Updated: Apr 15, 2019
As U.S.-China trade negotiations proceed, the single most important thing American negotiators must secure is an air-tight, enforceable stop to Chinese wholesale theft of U.S. firms’ intellectual property, including through forced joint ventures and tech transfer mandates. Anything less isn’t worth the price.
China must also accept requirements guaranteeing fair competition to American businesses and ending state subsidies for Chinese national champions.
But it’s hard to raise one’s expectations above “tepid.” China has consistently misled and misbehaved, while disrespecting IP, due process, sovereignty and the rule of law.
Systematic IP expropriation, abuse of regulatory mechanisms, forced joint ventures with Chinese “partner” (thief) firms, etc. — Chinese trade negotiators have dug in their heels against real reforms to any of these.
China is all smoke and mirrors. In current talks, it’s pitched counting foreign-made goods as U.S. exports. It’s dusted off overly general foreign-investment legislation and sewn on a meaningless trade-secrets protection measure that repeats meaningless current-law trade-secrets “protection.”
State-owned and state-subsidized national champions. Currency manipulation. Institutionalized theft of U.S. IP both in China and in the United States. Twisting laws and official functions for predetermined, pro-Chinese outcomes. All de rigueur.
The U.S. semiconductor industry wisely questions China’s offer to buy $30 billion in American chips, suspecting a scheme that would end up costing the sector its future.
A cautionary tale comes from China’s decades-long record of subverting and ignoring rules-based frameworks. China’s accession to the WTO illustrates the sobering truth.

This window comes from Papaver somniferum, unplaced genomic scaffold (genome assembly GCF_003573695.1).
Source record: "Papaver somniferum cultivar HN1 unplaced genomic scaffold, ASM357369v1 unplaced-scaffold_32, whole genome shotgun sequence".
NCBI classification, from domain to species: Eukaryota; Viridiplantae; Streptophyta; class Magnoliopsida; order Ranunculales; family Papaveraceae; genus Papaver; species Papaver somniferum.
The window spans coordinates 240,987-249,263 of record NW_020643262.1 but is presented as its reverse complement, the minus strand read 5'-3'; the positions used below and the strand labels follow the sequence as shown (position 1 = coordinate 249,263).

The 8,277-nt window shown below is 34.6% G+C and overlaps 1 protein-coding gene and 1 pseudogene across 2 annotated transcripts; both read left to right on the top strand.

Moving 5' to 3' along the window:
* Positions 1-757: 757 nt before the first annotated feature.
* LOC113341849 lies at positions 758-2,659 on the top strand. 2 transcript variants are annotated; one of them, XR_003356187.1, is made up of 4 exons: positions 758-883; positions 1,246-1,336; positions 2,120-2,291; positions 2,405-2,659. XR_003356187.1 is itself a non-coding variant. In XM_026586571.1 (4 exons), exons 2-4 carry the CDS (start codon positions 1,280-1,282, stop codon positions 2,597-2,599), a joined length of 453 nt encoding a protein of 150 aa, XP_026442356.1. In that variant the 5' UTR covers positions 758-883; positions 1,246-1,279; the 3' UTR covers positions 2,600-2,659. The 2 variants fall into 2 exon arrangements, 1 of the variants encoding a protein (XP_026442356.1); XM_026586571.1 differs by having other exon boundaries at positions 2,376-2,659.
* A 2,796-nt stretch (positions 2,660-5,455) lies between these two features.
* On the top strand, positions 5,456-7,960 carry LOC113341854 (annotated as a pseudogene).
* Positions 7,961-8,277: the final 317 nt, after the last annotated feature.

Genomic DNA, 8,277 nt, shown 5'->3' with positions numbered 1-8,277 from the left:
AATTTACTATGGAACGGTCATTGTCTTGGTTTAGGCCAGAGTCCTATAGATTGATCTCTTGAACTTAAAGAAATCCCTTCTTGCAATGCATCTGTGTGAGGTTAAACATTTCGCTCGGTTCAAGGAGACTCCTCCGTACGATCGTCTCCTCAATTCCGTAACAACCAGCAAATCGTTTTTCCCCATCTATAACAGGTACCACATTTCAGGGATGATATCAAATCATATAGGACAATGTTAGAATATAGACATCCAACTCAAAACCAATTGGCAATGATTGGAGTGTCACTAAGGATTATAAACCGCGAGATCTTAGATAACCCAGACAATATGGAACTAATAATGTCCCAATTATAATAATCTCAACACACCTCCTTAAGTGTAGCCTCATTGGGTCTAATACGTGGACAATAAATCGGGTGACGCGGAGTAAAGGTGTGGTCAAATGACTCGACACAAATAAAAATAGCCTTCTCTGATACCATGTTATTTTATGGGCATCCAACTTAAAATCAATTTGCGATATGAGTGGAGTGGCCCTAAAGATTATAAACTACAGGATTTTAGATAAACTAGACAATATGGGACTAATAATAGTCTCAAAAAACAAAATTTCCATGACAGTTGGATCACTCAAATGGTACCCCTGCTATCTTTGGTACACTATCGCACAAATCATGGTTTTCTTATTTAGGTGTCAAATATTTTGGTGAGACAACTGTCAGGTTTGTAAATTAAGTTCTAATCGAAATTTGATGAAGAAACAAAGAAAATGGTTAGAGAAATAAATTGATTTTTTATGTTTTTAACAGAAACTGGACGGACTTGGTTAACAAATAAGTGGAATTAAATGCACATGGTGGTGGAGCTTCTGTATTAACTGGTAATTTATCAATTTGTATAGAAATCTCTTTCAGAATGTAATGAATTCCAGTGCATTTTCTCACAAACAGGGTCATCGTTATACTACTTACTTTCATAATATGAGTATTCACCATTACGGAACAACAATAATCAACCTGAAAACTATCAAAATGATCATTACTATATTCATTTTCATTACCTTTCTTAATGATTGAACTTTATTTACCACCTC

China’s nonchalance about property rights and the rule of law have had serious consequences. U.S. Business & Industry Council President Kevin Kearns points out that “China’s leaders have continually flouted [the World Trade Organization’s] rules-based system to amass great wealth illegally while becoming increasingly repressive at home.”
The lesson: No more empty Chinese promises. The American team absolutely must insist on nothing short of clear, strong language with sharp teeth for holding both Chinese bad actors and the Chinese government accountable for cheating.
I hope U.S. Trade Rep. Robert Lighthizer comes from Missouri, the “Show Me State.” We have to know up front that the deal’s air-tight, that it ensures swift accountability and consequences, and that whatever we give up is worth the price.
If U.S. negotiators can’t achieve a real win against China’s command-and-control economy, then better to forego a mediocre or bad deal than to sell America’s private property-based innovation birthright for a bowl of porridge.